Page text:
In a move that was very short-lived, the Ohio State Buckeyes football staff attempted banning the use of Twitter during team press conferences.
Reportedly aimed to aid reporters in listening to the answers being provided rather than relyaing mid-reply, it is also one that is drawing the ire of reporters who will now be a step behind those listening to the press conferences live at home who have the ability to share news, limiting the on-location benefits of those credentialed. The Orlando Sentinel has since reported that the rule has been lifted.
Per Jason Lloyd from the Akron Beacon-Journal, the ban of live dissemination is common practice for teams during closed practices; not being a public venue, teams are well within their rights to make such a request. In the public setting, however, the tides change.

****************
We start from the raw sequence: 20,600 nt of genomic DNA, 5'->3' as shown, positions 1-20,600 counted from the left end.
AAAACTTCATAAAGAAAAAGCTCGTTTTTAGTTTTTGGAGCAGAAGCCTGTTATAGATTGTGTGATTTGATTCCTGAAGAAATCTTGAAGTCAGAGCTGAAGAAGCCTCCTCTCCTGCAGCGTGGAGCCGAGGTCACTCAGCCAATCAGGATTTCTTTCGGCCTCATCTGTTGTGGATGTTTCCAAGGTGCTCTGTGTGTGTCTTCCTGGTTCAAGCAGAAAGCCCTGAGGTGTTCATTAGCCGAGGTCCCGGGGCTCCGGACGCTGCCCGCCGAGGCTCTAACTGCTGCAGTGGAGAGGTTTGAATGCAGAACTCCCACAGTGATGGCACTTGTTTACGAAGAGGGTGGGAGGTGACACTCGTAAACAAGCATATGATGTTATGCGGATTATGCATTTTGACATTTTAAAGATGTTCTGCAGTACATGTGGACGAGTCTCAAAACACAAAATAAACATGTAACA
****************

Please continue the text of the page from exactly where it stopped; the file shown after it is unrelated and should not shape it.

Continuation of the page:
“Like it or not,” writes Lloyd, ”social media and the Internet have created 24-hour news cycles.
“Twitter isn’t going away. It surpassed 500 million registered users this year and the numbers continue to increase. Schools can either embrace it or shun it. Southern California made its decision to embrace it by including players’ Twitter handles on their depth chart. Ohio State has gone the other direction.”
Major League Baseball recently added a “no cell phone” policy to their media rulebook, prohibiting media members from tweeting during press conferences and player/manager addresses in the dugout or clubhouse. Since the news of this rule became public, drawing additional scrutiny from individuals who would have otherwise been indifferent to the Ohio State program, it appeared that said decision would be short-lived. The Buckeyes claim that they were unaware of the public airing of the press conferences and no longer will prohibit reporters from live tweeting.
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